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Dairy group head wants immigrant labor, access to foreign markets – Twin Falls Times-News

TWIN FALLS — What federal immigration and trade policy will look like in 2017, and how they will affect the dairy industry in Idaho, are still big question marks.

But the head of the Idaho Dairymen’s Association hopes some of the regulatory policies and appointments coming out of the Trump administration will be better for his industry than Obama’s.

Bob Naerebout said he’s glad a Republican president will both appoint the next Region 10 Environmental Protection Agency administrator and fill any upcoming federal judicial vacancies. He pointed to the “ag security” or “ag gag” law — as its supporters and opponents respectively called it — banning secret taping on farms. Idaho’s state law was overturned in court, but a similar law in Wyoming has been upheld.

“Judges do make a difference,” Naerebout said. “Different judge, different ruling.”

Naerebout is also glad that Donald Trump’s win means the EPA’s “waters of the United States” rule, a clean-waters rule extending federal environmental protections to streams and wetlands that flow into navigable rivers, is likely dead. Many agricultural groups opposed the rule.

“Mr. Trump has made commitments that the rule would not go into effect,” he said. “We’ll watch what he does on that rule.”

Immigration and trade were two major campaign issues for Trump — he ran against free trade and in favor of taking a hard line on illegal immigration — and his policies on both could have major implications for Idaho agriculture.

“Their policies and actions they take in those fields will greatly affect the vitality of rural Idaho,” Naerebout said.

Many workers in Idaho agriculture are immigrants, both legal immigrants and refugees and undocumented ones. And Naerebout said competition from imports is much less of an issue for his industry than being able to access foreign markets — about 15 percent of dairy products produced in Idaho are exported.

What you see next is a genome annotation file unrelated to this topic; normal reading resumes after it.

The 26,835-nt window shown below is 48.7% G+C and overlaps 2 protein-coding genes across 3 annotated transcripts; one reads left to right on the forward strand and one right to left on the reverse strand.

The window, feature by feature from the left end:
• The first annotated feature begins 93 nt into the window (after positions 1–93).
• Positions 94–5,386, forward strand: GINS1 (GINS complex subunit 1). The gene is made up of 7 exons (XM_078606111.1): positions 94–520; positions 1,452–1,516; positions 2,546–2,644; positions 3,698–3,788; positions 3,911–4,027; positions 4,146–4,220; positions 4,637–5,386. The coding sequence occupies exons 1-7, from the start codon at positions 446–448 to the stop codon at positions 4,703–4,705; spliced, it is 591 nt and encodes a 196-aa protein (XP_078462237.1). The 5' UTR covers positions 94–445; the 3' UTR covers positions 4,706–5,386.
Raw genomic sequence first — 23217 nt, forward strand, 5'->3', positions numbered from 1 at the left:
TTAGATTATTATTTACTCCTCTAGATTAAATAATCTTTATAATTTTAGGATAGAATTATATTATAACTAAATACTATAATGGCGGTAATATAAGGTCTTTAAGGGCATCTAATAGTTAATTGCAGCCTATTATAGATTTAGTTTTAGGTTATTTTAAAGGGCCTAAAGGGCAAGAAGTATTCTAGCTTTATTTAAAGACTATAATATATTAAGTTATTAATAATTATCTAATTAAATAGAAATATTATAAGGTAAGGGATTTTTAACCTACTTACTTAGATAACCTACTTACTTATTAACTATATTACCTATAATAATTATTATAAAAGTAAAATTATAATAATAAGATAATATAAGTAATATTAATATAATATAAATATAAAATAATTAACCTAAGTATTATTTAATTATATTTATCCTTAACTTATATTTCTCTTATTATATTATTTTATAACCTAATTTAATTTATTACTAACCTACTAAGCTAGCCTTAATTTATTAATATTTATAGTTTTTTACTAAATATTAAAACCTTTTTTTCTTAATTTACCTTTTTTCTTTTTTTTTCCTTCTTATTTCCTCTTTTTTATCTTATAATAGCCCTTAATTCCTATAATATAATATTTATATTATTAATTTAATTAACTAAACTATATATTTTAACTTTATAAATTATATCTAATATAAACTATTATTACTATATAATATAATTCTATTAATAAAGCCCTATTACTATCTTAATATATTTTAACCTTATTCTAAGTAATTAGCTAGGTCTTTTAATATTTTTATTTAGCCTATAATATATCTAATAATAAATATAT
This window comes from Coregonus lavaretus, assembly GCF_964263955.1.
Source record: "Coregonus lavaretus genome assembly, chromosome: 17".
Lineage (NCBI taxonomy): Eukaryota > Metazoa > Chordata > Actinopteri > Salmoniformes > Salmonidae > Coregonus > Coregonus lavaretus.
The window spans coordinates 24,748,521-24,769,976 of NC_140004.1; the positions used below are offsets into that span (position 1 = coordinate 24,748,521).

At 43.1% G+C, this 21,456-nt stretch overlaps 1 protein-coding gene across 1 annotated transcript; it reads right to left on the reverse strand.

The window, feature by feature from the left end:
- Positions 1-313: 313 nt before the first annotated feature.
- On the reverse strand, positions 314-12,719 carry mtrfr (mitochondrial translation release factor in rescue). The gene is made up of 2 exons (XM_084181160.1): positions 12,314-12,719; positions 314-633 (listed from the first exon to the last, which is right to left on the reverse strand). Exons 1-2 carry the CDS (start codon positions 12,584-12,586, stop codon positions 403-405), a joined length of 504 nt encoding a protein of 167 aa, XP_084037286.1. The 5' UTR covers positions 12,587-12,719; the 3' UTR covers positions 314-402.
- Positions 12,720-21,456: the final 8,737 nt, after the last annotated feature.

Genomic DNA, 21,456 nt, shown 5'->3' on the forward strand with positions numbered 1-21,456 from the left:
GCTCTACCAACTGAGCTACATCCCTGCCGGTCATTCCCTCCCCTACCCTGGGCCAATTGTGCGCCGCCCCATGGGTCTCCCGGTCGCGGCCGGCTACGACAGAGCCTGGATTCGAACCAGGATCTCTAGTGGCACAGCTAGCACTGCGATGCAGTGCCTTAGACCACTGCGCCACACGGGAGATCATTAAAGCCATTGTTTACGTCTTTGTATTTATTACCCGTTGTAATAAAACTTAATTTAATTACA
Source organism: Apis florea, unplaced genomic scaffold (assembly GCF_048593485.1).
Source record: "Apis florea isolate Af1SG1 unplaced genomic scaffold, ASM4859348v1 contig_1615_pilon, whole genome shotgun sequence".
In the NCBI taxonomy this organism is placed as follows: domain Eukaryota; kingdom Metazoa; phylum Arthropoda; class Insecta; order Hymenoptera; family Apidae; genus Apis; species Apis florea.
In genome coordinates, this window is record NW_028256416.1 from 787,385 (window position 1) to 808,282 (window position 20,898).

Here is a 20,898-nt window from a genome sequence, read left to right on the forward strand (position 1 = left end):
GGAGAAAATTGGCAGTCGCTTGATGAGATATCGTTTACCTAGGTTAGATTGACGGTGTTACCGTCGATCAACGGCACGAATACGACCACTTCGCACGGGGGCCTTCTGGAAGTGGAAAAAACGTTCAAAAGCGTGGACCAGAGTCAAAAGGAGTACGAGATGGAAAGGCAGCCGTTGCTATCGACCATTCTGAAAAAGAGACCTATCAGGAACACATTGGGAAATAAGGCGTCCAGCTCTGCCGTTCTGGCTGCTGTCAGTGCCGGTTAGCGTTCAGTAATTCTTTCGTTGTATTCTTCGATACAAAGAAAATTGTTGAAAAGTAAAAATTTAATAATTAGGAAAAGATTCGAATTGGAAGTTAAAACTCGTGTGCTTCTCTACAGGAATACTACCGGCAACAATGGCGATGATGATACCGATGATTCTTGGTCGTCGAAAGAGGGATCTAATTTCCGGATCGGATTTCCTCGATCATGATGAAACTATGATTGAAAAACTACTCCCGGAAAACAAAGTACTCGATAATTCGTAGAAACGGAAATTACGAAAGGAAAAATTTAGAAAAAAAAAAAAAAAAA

“Negotiated trade deals are extremely important to our industry,” he said.

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Naerebout said the U.S. could have done a better job with both the North American Free Trade Agreement, which was passed under President Bill Clinton’s administration, and the Trans-Pacific Partnership, which was negotiated under Obama but has not been ratified by the Senate. Naerebout said the Canadian market, for example, is still closed to Idaho’s dairy exports under NAFTA, and under the TPP’s terms the Japanese market is not as open to American dairy as he would like. However, the Dairymen’s Association did support the TPP despite these misgivings.

Trump has said the TPP will not move forward in its current form, and he criticized both the TPP and NAFTA frequently during the campaign.

With local unemployment so low, Naerebout said, any changes in immigration or refugee policy that reduce the size of the labor pool will hurt his industry. Dairy work is year-round, and the current agricultural visa programs are seasonal, which would make it even tougher to replace anyone were federal laws or enforcement priorities to change without addressing this. Naerebout said foreign-born workers are important not only in agriculture but in sectors such as construction, food processing and the service industry.

“They contribute greatly to our community both in diversity and work force development,” Naerebout said.

Naerebout said he expects to see immigration legislation in Congress this year, and his group will work to make sure rural Idaho’s interests are represented.



Gambia Ruler Predicts Landslide; Internet Blocked Amid Vote – New York Times